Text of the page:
What goes well with gochujang? ›

No judgement here! Try it as a baste on chicken wings or pork ribs, or added to soup broths like in my Spicy Pork Miso Noodle Soup. Gochujang can also be used in marinades for meat dishes like Korean bulgogi, stirred into dipping sauces, or used to punch up stews.

How to cook with Korean gochujang paste? ›

We use gochujang most often as a base for stews such as Budae Jjigae (Korean Army Stew), Dakgalbi (Spicy Korean Chicken Stir Fry) and Tteokbokki. It can also be used to amp up dipping sauces, bring savoury intensity to soups, and be slathered on as a marinade for meats such as Korean fried chicken.

Is gochujang very spicy? ›

Sure, gochujang has heat — depending on the brand, it can be extraordinarily spicy — but it also has a salty, almost meaty depth and a slight sweetness. In other words, it's not a one-note hot sauce that you add to a dish after the fact.

How much Gochujang paste to use? ›

You'll often find gochujang in Korean dishes like bibimbap and bulgogi, as well as a number of stews and sauces. A little goes a long way with this umami-boosting ingredient. In the recipes below, only about a tablespoon or two of gochujang is called for, but you can always add more to suit your tastes.

What do Koreans use gochujang for? ›

This spicy paste is salty, savory and slightly sweet, and can be used in many ways including in soups, stews, marinades and sauces. Traditional Korean dishes that include gochujang are bibimbap, a mixed rice dish, tteokbokki, a spicy rice cake street food, and Jeyuk Bokkeum, a spicy marinated pork stir-fry.

Is gochujang anti inflammatory? ›

Gochujang, a traditional fermented condiment, has beneficial effects, such as anti-colonic inflammatory effects.

Do you need to refrigerate Gochujang paste after opening? ›

How to Store Gochujang. Once opened, gochujang should be stored in the refrigerator. Like miso, it has quite a long shelf life, as long as it hasn't dried out or changed in color. Should you find yourself with a lot of gochujang leftover, remember that it can be used up in lots of different ways.

How long does gochujang last once opened? ›

If you aren't using it very often then it may be a good idea to wrap the box tightly in some clingfilm (plastic wrap) to help prevent the paste from drying out. If there is no date on the box then we would suggest using the paste within 3 months of opening, provided it is refrigerated.

What is the difference between gochujang sauce and gochujang paste? ›

In its truest form, gochujang is sold as a thick paste, often in plastic tubs and glass jars, and ready for cooking. The kind labeled a sauce or condiment is the same paste, thinned out with other ingredients such as sugar and vinegar.

Is gochujang good for gut health? ›

Fermented soybeans in Gochujang makes it a great source of probiotics that can boost healthy gut microbiomes. Probiotics are live bacteria that are beneficial for digestion and overall gut health. However, it's important to note that Gochujang also contains chili peppers, which can be spicy.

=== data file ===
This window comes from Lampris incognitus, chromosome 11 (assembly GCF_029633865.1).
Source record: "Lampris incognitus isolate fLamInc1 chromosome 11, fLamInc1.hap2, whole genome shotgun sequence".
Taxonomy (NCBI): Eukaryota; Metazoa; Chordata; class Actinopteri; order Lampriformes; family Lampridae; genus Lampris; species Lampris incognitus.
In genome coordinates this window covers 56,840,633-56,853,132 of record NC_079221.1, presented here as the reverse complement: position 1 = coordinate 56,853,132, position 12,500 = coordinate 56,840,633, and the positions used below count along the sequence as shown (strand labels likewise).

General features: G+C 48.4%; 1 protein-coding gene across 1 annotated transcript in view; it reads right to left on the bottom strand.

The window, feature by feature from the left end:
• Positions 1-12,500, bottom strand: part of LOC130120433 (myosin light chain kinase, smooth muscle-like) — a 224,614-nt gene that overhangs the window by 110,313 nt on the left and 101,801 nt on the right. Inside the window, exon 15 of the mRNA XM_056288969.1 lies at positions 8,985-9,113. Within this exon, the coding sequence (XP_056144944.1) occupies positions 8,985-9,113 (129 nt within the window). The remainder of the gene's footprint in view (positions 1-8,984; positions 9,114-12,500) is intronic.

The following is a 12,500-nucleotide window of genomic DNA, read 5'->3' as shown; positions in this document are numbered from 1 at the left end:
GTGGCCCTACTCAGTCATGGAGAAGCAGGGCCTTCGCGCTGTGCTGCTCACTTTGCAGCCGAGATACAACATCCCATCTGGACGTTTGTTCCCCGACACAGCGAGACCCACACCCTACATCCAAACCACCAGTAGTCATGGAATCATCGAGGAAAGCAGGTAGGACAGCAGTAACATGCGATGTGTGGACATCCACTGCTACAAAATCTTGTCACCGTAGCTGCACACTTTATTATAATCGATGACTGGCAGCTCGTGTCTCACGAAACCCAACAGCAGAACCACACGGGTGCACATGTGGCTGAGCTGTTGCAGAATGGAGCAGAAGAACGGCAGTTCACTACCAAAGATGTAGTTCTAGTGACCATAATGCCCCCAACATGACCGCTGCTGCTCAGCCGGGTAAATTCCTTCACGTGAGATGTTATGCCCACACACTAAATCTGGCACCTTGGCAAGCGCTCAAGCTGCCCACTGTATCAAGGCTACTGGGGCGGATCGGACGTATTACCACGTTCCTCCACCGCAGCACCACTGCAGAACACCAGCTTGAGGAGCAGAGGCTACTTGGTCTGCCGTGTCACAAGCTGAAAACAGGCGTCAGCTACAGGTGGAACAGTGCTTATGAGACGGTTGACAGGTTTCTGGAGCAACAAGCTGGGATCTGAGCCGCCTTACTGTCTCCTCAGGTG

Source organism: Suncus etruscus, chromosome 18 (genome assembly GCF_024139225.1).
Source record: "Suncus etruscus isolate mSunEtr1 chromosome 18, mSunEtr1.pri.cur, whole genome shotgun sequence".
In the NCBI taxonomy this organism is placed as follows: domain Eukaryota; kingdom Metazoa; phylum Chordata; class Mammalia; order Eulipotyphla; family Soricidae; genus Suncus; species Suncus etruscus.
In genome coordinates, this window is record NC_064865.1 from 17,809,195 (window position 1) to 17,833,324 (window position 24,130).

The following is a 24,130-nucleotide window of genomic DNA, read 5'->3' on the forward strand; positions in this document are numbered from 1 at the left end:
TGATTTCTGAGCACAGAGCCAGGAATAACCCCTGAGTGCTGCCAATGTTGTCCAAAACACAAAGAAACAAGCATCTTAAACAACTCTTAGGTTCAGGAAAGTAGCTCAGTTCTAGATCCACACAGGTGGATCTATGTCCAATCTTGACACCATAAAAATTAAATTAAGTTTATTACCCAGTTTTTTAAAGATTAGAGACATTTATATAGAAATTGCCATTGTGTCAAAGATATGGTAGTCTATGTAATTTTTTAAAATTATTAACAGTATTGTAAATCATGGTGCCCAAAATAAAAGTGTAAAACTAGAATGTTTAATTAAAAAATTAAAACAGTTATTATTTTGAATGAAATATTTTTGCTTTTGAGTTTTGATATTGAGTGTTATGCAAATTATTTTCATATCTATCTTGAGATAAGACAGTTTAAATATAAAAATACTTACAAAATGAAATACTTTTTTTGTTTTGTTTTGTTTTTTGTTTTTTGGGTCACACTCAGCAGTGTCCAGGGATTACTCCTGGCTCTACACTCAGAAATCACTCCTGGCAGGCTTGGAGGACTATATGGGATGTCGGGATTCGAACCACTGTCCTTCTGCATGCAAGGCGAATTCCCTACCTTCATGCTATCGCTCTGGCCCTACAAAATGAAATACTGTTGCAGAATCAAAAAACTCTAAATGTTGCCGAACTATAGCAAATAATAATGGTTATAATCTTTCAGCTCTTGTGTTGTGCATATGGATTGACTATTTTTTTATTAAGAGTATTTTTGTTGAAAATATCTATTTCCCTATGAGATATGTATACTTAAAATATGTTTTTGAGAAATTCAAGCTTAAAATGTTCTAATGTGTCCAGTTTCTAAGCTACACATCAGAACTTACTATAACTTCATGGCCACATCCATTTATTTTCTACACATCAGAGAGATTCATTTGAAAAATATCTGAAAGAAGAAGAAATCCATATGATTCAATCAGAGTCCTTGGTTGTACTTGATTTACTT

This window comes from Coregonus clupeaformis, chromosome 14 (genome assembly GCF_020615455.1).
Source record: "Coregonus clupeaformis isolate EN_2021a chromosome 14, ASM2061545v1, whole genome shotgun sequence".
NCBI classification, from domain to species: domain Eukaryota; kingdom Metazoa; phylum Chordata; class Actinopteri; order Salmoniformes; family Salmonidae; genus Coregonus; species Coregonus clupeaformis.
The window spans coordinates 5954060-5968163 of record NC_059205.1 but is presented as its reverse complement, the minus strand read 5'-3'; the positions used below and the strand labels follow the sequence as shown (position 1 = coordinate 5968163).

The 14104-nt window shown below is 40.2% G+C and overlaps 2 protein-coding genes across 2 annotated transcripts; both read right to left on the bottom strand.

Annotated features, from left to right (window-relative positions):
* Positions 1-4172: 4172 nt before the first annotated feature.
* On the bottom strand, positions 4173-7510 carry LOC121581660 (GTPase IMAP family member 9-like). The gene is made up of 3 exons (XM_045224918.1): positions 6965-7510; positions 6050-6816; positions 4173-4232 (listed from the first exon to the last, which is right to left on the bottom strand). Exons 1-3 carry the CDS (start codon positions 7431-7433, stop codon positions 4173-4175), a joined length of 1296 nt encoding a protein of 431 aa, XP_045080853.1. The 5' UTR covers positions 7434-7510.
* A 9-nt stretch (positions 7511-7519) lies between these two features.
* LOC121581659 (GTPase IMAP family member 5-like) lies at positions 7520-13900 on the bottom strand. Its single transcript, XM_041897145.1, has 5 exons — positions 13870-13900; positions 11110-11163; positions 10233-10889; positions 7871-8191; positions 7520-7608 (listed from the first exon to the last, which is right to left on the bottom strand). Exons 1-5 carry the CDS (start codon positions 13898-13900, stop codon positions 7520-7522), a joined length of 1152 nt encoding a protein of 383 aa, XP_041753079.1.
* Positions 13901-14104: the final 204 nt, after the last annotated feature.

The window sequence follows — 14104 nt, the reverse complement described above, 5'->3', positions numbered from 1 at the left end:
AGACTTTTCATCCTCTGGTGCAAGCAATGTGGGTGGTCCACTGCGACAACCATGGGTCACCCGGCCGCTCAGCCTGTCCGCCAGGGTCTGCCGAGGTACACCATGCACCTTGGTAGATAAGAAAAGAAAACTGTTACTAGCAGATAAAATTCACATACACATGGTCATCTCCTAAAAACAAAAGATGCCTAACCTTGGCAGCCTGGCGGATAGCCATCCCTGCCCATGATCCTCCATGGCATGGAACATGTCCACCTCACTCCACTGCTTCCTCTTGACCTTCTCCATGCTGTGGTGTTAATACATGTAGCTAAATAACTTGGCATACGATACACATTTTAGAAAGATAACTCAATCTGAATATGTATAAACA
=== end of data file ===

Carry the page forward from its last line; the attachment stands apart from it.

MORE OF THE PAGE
Is gochujang hotter than Sriracha? ›

It's like sriracha but has a deeper flavor profile with less vinegar and more sweetness. Gochujang is also less spicy than sriracha, so if you like sweet-spicy combinations then gochujang will be the perfect addition to your kitchen pantry.

Is Sriracha the same as gochujang? ›

Meet gochujang, the savory Korean sauce that, like sriracha, is made from fermented red peppers, but has a more savory, salty, deep flavor. “It's like hot sauce-meets-umami flavor,” chef Edward Lee, owner of 610 Magnolia & Milkwood in Louisville, Kentucky, told ABC News.

Can you eat gochujang by itself? ›

It's safe to eat gochujang paste raw, but I don't recommend it. The flavor is very strong and is best when combined with other ingredients to make a pourable sauce.

Why add sugar to gochujang? ›

You're likely to see gochujang cut with another ingredients, like sesame oil, crushed garlic, sugar, and/or soy sauce, any of which help to balance some of its intensity.

Can you eat gochujang everyday? ›

As of my last update in September 2021, there is no scientific evidence to support the claim that eating gochujang sauce 2-4 times a week or consuming it with noodles can directly cause cancer. Gochujang is a traditional Korean spicy condiment made from red chili peppers, fermented soybeans, glutinous rice, and salt.

Can I put gochujang in ramen? ›

You can add spicy ingredients like Gochujang paste, red pepper/chili flakes, or hot sauce, and then mix it into your cooked noodles for a fiery kick. Just be aware of how it might change the texture of your ramen noodles. For instance, red pepper flakes or chilli powder won't usually change the textures of dishes.

Is gochujang spicier than Sriracha? ›

Simply put, Sriracha is milder than gochujang. It's meant to be used as a condiment alongside cooked food. It will bring instant heat to your plate, but without overpowering the star of your meal — not unlike, say, spicy ketchup.

Does gochujang go with tomato? ›

The bright, acidic tomatoes with the rich and slightly spicy gochujang is a match made in heaven, and it's so simple to make. Here are the ingredients you'll need for this comforting soup: 1/4 cup extra-virgin olive oil.